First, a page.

BACKGROUND: There is substantial evidence that treatment with lipid-lowering agents can decrease cardiovascular morbidity and total mortality in patients with elevated serum lipid values and/or prior ischaemic heart disease. However, only a minority of these high-risk patients are believed to receive treatment, and among those who do receive pharmaceutical treatment the majority do not reach the therapeutic goal. Our goal was to investigate if this translates to a higher risk of cardiovascular events in real clinical practice. DESIGN: A retrospective cohort study using linkage of electronic medical records, the Swedish national inpatient registry and cause of death registry was performed, enrolling a total of 4976 patients who received treatment with a lipid-lowering agent at any time between 1 January 1993 and 1 December 2001. METHODS: Cox proportional hazards regression was used to evaluate the impact of goal attainment along with potential confounding factors. RESULTS: Patients who reached treatment goals were 24% less likely to suffer a cardiovascular event (relative risk: 0.76, 95% confidence interval: 0.60-0.96) than patients who did not reach treatment goals. A substantial proportion of patients treated with lipid-lowering agents do not achieve the treatment goals. CONCLUSIONS: Failure to reach treatment goals translates into a higher risk of cardiovascular events, and it is thus of importance to ensure that patients reach goals.
AIMS: To investigate associations between CVD risk factors and socio-economic status (SES) in middle-age men during a period of economic changes. METHODS: Crossectional surveys at age 37, 40 and 43 in a birth cohort of men in Helsingborg, Sweden. All male residents born 1953-4 (n = 1460) were invited; participation rates were 68% (n = 991) at baseline. Of these enrolled, 78% (n = 770) were re-examined after three years and 71% (n = 702) again after six years follow-up. Main outcome measures were body mass index (BMI), S-cholesterol, HDL-cholesterol, systolic and diastolic blood pressure (SBP, DBP), smoking and leisure time physical activity (LTPA), education, employment, ethnicity. RESULTS: Baseline unemployment rate was low, n = 23 (2.4%), but three and six years later it had increased to 61 (8.2%) and 51 (7.5%) respectively. At baseline, BMI and S-cholesterol were significantly higher in unemployed than in employed men (deltaBMI 1.6 kg/m2, CI: 0.2; 2.9, delta S-cholesterol 0.6 mmol/L, CI: 0.1; 1.0), and in men with short versus long education (delta BMI 0.9 kg/m2, CI: 0.4; 1.4, delta S-cholesterol 0.2 mmol/L, CI: 0.03: 0.4), independent of other SES factors. Over the study period crossectional associations with employment status disappeared for BMI, but remained between short education and BMI. Short education was also associated with a significant increase in BMI (delta = 0.4 kg/m2, CI: 0.1; 0.7) during 6-year follow-up. CONCLUSIONS: This study shows that associations between unemployment and CVD risk factors were lost when unemployment rates increased. When the attributable risk of unemployment associated with CVD risk factors is estimated, it is vital to consider the general unemployment rates in society.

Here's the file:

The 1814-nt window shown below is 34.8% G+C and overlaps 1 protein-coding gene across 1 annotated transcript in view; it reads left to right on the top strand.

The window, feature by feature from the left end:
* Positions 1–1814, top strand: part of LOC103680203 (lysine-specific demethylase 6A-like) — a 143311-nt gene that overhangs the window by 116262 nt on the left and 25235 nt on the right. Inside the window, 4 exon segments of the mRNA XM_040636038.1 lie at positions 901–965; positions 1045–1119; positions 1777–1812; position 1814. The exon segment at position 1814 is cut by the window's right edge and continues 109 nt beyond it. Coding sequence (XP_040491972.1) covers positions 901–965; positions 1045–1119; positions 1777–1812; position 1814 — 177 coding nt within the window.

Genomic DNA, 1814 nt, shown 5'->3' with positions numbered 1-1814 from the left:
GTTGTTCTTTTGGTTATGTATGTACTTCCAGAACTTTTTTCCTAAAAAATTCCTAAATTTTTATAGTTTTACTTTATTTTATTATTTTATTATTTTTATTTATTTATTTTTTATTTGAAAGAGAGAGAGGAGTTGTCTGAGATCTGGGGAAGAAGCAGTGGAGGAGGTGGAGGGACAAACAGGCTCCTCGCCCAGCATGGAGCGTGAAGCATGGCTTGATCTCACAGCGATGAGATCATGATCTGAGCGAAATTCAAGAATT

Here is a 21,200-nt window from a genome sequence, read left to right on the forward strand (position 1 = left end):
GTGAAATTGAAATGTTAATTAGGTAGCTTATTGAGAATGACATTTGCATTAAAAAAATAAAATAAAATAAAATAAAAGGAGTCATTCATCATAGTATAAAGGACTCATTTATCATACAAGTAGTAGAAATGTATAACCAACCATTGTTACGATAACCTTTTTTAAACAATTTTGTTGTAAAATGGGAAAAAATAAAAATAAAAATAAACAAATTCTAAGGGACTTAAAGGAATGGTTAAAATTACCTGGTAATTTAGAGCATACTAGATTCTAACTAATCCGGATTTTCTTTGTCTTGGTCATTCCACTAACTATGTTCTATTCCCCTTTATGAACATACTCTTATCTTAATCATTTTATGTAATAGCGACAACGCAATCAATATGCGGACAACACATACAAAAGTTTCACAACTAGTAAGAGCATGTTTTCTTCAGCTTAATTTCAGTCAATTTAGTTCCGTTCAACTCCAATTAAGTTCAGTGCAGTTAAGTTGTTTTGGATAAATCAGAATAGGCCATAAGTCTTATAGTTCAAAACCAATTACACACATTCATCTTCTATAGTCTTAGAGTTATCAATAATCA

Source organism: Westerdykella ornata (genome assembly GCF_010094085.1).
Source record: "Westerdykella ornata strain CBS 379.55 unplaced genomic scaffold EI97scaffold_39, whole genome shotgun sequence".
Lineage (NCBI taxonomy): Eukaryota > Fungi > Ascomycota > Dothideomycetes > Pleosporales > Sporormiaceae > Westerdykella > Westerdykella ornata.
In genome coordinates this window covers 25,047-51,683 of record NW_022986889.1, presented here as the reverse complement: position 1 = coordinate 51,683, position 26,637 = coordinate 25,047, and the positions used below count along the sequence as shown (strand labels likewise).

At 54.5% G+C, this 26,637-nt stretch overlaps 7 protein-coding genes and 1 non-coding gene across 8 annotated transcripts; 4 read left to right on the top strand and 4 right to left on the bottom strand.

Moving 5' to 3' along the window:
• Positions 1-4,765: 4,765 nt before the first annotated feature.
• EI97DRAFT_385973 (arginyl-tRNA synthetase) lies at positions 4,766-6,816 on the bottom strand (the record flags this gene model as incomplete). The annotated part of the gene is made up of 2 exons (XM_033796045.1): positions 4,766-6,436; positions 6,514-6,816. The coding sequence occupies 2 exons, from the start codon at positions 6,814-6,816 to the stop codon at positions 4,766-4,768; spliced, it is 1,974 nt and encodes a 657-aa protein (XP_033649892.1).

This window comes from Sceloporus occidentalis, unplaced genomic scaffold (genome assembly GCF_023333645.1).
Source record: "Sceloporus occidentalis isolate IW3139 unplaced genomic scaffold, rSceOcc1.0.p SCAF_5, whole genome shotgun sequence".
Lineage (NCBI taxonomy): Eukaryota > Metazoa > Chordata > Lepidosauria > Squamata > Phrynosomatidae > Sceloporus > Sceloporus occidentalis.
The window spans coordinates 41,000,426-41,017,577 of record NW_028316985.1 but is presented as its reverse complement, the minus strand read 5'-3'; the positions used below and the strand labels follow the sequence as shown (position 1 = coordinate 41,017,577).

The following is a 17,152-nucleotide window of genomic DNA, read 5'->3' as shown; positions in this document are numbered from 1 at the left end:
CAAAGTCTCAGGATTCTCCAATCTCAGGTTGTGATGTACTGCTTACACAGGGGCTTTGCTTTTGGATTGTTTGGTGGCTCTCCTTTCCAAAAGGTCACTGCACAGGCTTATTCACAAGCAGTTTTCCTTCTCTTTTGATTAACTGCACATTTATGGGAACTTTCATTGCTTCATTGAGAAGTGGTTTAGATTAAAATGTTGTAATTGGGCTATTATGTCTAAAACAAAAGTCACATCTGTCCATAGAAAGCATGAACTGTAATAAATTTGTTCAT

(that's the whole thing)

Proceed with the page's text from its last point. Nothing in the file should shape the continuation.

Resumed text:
The extremely high mortality of cardiovascular diseases in the 1960s in Finland, particularly in the Eastern Province of North Karelia and especially that of coronary heart disease in men, caused great concern among the local population. Action to reduce the problem was demanded in a petition signed in 1971 by the representatives of the population. In response, the North Karelia Project was launched in 1972 to carry out a comprehensive preventive project, first only in North Karelia as a national pilot (1972 to 1977), and thereafter continuing in North Karelia but at the same time transferring the experiences to a national level. The intervention was based on the at-that-time relatively new scientific information on the main causal risk factors. A comprehensive population-based intervention was carried out, aiming especially at the reduction of the high levels of serum cholesterol, blood pressure, and tobacco use, emphasizing general dietary changes and smoking reduction. A comprehensive monitoring and evaluation program was designed and implemented to learn from the experience in preparation for national and international use. Presented here are the background, principles, and general experiences of this project, which has made major contributions both to the contemporary public health work for the prevention and control of heart disease and noncommunicable diseases and for research in the area.